The White House on Monday urged Britain and the European Union to return to talks to resolve differences over implementation of the Northern Ireland Protocol, but said it does not expect the issue to impede a US-UK trade dialogue next week.
"The US priority remains protecting the gains of the Belfast Good Friday Agreement, and preserving peace, stability and prosperity for the people of Northern Ireland," White House press secretary Karine Jean-Pierre told reporters.
Asked if Britain's plans to override some of the post-Brexit trade rules for Northern Ireland could become an impediment for June 22nd US-UK trade discussions planned in Boston or a future US-UK trade deal, Ms Jean-Pierre said, "No, I don't believe it will be."
Speaking on Monday, Taoiseach Micheál Martin said the measures marked a “new low point” and accused Boris Johnson’s administration of “breaking the law”.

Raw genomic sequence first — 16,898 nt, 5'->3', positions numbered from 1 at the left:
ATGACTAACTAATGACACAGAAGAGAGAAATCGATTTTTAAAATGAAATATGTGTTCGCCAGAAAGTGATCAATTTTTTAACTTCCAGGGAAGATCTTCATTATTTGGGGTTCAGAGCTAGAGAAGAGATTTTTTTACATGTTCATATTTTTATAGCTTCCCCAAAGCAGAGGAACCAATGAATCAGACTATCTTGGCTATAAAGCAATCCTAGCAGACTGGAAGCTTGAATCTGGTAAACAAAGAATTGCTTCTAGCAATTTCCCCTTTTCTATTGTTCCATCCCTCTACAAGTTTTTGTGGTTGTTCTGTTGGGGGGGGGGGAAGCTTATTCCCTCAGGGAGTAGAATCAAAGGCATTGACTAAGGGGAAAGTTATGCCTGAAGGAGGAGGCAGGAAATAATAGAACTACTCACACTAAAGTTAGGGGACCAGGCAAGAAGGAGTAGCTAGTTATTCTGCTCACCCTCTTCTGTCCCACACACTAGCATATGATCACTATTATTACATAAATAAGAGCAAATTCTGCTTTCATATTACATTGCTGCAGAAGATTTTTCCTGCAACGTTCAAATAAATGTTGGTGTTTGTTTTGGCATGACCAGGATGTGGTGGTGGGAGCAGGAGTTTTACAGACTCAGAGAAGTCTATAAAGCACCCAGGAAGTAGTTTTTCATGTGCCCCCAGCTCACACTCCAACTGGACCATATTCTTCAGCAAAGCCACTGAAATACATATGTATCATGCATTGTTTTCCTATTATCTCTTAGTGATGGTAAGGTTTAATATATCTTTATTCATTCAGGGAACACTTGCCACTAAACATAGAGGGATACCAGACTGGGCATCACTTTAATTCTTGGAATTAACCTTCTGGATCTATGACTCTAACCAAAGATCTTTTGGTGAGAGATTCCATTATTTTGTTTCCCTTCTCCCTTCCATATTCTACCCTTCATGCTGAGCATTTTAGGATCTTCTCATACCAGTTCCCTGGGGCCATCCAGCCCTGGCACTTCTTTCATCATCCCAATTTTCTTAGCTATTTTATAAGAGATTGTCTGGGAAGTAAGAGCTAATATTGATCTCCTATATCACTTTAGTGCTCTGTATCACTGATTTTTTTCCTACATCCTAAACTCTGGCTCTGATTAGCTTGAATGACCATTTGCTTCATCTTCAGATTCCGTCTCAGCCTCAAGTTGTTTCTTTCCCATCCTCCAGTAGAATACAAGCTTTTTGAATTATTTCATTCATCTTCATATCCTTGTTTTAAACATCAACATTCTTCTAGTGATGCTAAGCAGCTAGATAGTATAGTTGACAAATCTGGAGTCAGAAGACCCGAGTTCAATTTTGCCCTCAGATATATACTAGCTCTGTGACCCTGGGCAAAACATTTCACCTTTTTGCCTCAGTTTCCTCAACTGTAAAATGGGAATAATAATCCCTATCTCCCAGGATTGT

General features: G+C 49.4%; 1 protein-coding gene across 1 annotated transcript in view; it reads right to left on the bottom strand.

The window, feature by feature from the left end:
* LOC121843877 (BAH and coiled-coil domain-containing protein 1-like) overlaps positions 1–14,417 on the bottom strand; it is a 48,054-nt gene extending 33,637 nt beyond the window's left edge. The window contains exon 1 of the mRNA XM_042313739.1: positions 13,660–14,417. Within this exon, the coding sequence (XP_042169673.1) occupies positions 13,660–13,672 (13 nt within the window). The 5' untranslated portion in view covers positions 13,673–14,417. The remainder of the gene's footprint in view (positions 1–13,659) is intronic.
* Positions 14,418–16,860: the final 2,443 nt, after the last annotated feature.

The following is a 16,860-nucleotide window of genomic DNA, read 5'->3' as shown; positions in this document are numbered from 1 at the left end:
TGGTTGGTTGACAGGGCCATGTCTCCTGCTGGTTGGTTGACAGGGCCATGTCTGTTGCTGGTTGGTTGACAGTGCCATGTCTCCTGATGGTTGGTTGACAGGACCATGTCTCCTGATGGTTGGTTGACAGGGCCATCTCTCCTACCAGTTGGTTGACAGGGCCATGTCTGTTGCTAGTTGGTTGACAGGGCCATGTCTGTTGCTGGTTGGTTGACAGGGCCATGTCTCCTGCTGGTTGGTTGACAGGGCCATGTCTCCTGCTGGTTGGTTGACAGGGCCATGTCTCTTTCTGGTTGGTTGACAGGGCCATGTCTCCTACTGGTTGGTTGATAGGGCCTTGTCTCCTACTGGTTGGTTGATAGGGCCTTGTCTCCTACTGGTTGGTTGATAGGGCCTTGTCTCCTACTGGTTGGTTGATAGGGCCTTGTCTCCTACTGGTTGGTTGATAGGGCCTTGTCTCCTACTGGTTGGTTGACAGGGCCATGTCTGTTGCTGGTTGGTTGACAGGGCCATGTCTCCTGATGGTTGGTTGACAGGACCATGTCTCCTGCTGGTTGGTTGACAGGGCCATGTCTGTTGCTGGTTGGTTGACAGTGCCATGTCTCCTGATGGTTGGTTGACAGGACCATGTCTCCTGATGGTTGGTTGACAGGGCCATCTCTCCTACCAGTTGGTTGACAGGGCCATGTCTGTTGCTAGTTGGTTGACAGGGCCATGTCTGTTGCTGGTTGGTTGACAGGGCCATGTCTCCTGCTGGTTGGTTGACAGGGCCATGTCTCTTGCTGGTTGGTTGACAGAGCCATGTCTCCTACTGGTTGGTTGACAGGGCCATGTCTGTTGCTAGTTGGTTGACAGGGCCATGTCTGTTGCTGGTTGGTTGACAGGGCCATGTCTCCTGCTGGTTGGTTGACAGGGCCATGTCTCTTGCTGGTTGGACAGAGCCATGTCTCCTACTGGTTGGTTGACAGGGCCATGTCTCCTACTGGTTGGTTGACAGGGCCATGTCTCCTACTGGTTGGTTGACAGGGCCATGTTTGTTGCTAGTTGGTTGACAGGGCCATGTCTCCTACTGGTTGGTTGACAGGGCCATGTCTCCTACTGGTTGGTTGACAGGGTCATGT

Mr Martin said: “it’s very regrettable for a country like the UK to renege on an international treaty”, adding: “It represents a new low point because the natural expectation of democratic countries like ourselves, the UK and all across Europe is that we honour international agreements that we enter into.”
The protocol is “an international deal ratified by British Parliament and approved by the PM”, the Taoiseach said, and breaching it “goes to the heart of the issue of trust”.
Mr Johnson insisted the Northern Ireland Protocol Bill contained only minor, bureaucratic changes, while Downing Street said it was an “insurance mechanism” in case a negotiated agreement with the EU could not be found.
Mr Johnson signed the Northern Ireland Protocol with the European Union as part of the Brexit divorce settlement, with the measures aimed at preventing a hard border on the island of Ireland.
But by imposing checks on goods crossing the Irish Sea from Great Britain, the protocol has fuelled unionist anger in Northern Ireland and is also opposed by Eurosceptics in Mr Johnson’s Conservative Party. - Additional reporting from Press Association